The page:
Fired Chiwenga Minister Faces Jail

Fired deputy Industry minister Roy Bhila is facing prosecution over allegations of corruption involving cement import licenses.

ZimEye reported last week that President Emmerson Mnangagwa fired Bhila for associating with Vice President Constantino Chiwenga.

On top of plotting a coup against Mnangagwa, NewsHawks said he also convinced his ministry officials and business traders to charge “facilitation fees” during the licensing process, which proved to be a lucrative scheme.

On the Mnangagwa coup issue, Bhila was recorded in louding Chiwenga.

Sources told NewsHawks:

Bhila was fired for abusing cement import permits and attendant corruption activities associated with that. The issuance of those permits, which are money-spinning instruments, was accompanied by payment of facilitation fees for the personal benefit of the ministry’s officials and those that they work in cahoots with.

Besides corruption, politics also contributed to Bhila’s dismissal. He was recorded telling the grassroots in his constituency in Chiredzi that Mnangagwa is on his way out and Chiwenga is coming in. He was specifically recorded as saying ‘mudhara haasina basa as power is shifting to Chiwenga and people are now aligning themselves with him.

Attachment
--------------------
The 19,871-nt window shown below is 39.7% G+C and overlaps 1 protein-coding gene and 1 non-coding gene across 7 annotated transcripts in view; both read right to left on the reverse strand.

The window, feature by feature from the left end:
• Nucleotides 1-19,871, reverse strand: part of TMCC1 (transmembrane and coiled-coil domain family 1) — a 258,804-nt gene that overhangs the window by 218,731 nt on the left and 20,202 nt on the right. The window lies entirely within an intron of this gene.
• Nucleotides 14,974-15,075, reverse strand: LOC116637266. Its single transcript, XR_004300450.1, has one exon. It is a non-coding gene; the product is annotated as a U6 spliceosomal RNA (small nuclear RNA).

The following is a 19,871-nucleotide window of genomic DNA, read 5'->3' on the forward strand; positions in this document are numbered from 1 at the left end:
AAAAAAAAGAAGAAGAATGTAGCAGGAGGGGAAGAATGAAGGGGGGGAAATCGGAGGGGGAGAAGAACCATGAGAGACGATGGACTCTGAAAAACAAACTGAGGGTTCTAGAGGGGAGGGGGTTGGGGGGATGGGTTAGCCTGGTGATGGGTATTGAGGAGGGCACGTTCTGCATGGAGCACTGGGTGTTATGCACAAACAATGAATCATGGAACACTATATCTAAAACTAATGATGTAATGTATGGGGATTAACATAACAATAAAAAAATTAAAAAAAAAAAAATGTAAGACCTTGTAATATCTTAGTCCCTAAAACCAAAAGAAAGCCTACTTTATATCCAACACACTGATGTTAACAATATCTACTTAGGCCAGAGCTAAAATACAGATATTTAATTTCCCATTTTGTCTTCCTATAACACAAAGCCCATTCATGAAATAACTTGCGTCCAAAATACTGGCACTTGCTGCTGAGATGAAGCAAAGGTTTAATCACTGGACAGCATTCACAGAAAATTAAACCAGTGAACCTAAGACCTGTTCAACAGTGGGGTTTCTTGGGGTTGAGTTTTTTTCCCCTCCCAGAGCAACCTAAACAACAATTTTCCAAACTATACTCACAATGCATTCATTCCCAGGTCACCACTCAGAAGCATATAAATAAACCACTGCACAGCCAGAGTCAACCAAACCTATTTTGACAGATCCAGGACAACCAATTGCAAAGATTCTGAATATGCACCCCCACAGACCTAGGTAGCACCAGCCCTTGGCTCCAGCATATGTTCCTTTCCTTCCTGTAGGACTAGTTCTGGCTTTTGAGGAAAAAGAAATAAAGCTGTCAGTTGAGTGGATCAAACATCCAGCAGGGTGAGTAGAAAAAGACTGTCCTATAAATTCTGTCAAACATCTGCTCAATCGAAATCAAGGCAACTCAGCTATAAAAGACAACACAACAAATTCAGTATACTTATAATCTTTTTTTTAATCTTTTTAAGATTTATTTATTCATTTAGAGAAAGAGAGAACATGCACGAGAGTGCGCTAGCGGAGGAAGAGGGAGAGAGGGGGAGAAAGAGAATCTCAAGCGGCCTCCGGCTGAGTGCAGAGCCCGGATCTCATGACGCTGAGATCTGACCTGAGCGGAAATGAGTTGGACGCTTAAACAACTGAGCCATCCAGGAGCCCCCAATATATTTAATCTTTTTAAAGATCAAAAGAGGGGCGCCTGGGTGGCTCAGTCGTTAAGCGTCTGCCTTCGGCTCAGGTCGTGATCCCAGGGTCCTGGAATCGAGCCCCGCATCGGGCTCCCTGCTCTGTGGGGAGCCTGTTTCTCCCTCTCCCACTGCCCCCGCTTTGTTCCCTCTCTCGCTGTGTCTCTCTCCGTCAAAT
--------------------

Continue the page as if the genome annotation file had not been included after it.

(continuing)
Chiwenga is the future. This was viewed as an attempt to incite subversion and a revolt against Mnangagwa’s leadership. This is a manifestation of factionalism, infighting and succession battles. The unresolved leadership question in Zanu PF and government after the coup has not gone away.

Mnangagwa, who is officially 81 but believed to be 85, is reported to have ambitions for a third term and is allegedly manoeuvring to stay in power beyond 2028. However, Chiwenga’s rise is seen by some as a hindrance to Mnangagwa’s plans, as it could prevent any amendment to the constitution that would allow him to extend his term.

The corruption scandal involving cement import licenses only added fuel to the fire. Cement prices had been soaring on the informal market due to a combination of factors, including plant breakdowns and maintenance at major cement producers, as well as the expiration of import licenses. In response to the artificial cement shortage and skyrocketing prices, the cabinet approved the importation of cement by individuals and companies with free funds. This move allowed Zimbabweans to freely import up to five tonnes of cement until December. Cement producers had long argued for import restrictions to protect their industry from cheaper imports, but the government’s decision to limit imports led to corruption and arbitrage.

Bhila had served for only two months when he was fired.

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